EXT. THISTLE FIELD – MORNING (March, 2016)
We see The Garden, covered in leaves and dry vegetation. It is a calm, cloudy day with no wind. Beginnings of a light drizzle. The sound of an approaching wheelbarrow interrupts the stillness. Music rises.
INTO FRAME: THE LADY OF THISTLE FIELD approaches with a box of cabbage and broccoli seedlings. She places the box on the ground, pulls on her gardening gloves, and begins to SING a la ETTA JAMES.
LADY OF THISTLE FIELD:
Aaaaaaat laaaaast …
But seriously … It’s time! Gardening season has begun, right along with Daylight Savings Time (grrr). This morning at Thistle Field we set the first of the cabbage and broccoli seedlings, as well as some lettuce and kale. Mid-March in our area is the perfect time for setting out cold-weather crops, and I am excited to have gotten some things into the ground.
We started with a thorough weeding to get out any early-spring (really, late-winter) weeds. We then shoveled in some soil amendments, but not as many as last year. The soil is looking great this year: It is dark, crumbly, and has a perfect, earthy smell. We worked hard last year to get rich, wonderful soil by heavily amending it. It looks like our efforts are paying off. The final step before planting was to thoroughly turn each bed and loosen the soil, working the amendments down into the soil so they can do their crazy wizardry.
This morning’s garden expedition involved the entire Thistle Family: Mr. Thistle did the heavy shoveling and went after the most intractable weeds (read: small, heavily rooted, yet unwanted trees); I weeded, raked, and planted, trying to plot out the best arrangement for this year’s crops; Miss Thistle sang, picked up sticks, pulled weeds, and enthused over last year’s carrots which have overwintered right in the garden; and Little Thistle? Well, he snoozed peacefully, and added a massive amount of cuteness to the tableau.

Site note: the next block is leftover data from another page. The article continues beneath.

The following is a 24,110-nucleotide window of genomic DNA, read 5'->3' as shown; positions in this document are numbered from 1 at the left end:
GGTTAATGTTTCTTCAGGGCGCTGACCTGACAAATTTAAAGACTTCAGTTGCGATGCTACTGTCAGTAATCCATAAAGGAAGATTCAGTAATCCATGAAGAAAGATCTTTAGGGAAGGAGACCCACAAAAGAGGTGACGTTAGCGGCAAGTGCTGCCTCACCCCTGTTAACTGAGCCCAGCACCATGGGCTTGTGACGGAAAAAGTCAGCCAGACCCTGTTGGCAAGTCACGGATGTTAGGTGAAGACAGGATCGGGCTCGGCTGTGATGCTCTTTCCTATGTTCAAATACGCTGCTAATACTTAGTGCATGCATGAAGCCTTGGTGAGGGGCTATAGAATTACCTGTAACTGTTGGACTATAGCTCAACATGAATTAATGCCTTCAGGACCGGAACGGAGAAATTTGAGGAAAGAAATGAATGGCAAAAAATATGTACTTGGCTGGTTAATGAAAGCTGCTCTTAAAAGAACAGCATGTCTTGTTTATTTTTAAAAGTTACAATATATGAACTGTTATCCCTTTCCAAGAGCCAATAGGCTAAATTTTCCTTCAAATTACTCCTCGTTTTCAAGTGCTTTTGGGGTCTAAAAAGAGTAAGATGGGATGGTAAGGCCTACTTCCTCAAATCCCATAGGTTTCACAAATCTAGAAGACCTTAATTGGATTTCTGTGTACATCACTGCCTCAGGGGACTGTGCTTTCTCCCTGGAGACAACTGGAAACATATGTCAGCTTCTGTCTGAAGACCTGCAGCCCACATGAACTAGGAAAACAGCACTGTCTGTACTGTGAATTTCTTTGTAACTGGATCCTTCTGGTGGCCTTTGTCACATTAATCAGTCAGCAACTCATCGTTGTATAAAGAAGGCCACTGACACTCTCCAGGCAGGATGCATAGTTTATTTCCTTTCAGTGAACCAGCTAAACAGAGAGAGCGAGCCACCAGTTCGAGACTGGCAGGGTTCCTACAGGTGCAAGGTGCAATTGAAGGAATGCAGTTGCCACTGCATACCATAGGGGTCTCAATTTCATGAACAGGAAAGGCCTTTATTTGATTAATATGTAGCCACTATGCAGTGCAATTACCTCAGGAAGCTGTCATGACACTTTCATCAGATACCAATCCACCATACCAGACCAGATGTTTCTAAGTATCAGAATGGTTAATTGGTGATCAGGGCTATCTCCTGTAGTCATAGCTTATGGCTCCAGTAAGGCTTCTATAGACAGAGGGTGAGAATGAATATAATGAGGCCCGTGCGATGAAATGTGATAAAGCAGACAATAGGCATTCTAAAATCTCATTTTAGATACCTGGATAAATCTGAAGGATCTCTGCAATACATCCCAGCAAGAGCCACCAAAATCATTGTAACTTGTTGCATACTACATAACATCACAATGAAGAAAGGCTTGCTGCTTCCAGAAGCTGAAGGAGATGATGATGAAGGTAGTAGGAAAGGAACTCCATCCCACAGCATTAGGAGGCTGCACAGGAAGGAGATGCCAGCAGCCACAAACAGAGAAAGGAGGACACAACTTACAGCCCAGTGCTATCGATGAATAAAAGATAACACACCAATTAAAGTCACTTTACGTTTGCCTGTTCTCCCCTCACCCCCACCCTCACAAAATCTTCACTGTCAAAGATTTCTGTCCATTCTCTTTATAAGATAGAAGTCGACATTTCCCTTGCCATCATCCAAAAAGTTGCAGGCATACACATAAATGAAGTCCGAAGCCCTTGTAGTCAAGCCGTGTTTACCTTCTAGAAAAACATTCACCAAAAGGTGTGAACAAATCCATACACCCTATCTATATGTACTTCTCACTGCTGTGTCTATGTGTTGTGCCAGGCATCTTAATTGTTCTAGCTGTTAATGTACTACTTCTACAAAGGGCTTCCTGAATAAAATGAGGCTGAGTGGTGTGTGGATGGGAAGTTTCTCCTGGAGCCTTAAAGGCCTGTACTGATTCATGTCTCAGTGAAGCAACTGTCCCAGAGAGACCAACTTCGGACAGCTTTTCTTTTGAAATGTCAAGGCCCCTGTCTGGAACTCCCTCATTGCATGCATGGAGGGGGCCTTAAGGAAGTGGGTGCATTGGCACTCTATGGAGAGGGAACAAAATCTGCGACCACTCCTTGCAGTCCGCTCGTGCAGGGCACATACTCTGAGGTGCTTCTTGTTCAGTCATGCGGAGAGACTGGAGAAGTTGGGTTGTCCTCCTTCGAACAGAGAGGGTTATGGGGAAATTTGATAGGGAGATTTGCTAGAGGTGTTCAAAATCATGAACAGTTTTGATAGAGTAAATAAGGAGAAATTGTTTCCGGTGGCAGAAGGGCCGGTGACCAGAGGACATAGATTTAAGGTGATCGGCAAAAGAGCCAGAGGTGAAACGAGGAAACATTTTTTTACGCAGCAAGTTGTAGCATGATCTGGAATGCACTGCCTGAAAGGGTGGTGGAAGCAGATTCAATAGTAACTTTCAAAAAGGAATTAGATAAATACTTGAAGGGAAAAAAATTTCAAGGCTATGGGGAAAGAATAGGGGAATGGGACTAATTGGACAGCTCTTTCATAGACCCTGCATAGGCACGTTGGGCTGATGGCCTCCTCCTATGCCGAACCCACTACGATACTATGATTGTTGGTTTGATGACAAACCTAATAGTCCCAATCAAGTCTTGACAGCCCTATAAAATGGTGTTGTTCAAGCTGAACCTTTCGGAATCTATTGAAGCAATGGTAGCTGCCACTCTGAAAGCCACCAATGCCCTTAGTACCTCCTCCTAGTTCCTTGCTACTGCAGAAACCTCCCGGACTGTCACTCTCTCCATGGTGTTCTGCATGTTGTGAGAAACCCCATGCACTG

I planted three varieties of cabbage today, including Early Jersey Wakefield, which is a cute, cone-headed, heirloom cabbage. It is an early variety, so I should be looking at a harvest in about 60-70 days! The other varieties I planted are larger and will take longer. They will be ready for harvest in about 80 days. All told, 20 cabbages went in the ground today. That will probably be enough for a first harvest, but I plan to plant at least that many in a second planting for a fall harvest as well. I enjoy experimenting with (and eating!) homemade sauerkraut, so I need as many as I can get my hands on. (But I need to leave room for other things too).
I also planted broccoli today. There’s nothing like home-grown broccoli: It’s about a million times better than what you find at the store (a very scientific calculation) and of course, we will grow it without pesticides. “Conventional” broccoli is heavily treated (and I detest that I called that “conventional” …). In addition, I got some red kale and deer-tongue lettuce going. Both of these can be harvested at any time, and at any stage in their development. Hooray!
In other good news, the rhubarb is poking through the soil, showing beautiful pink stalks and green leaves, and the asparagus is making an appearance as well. Both of these established crops will be ready for harvests this spring. I’m sure I will be using the rhubarb to make and can my favorite Rhubarb Earl Gray Jam. Mr. Thistle is a fan: It’s the recipe that converted him from a lifelong avoidance of rhubarb!
Later in the week I will be direct-sowing two more varieties of kale, along with spinach, radishes, turnips, lettuces, broccoli rabe, peas, etcetera. I’m so glad to have had this inaugural day in the garden, and I am looking forward to the season! Viva la vegetables!
What are you growing this year?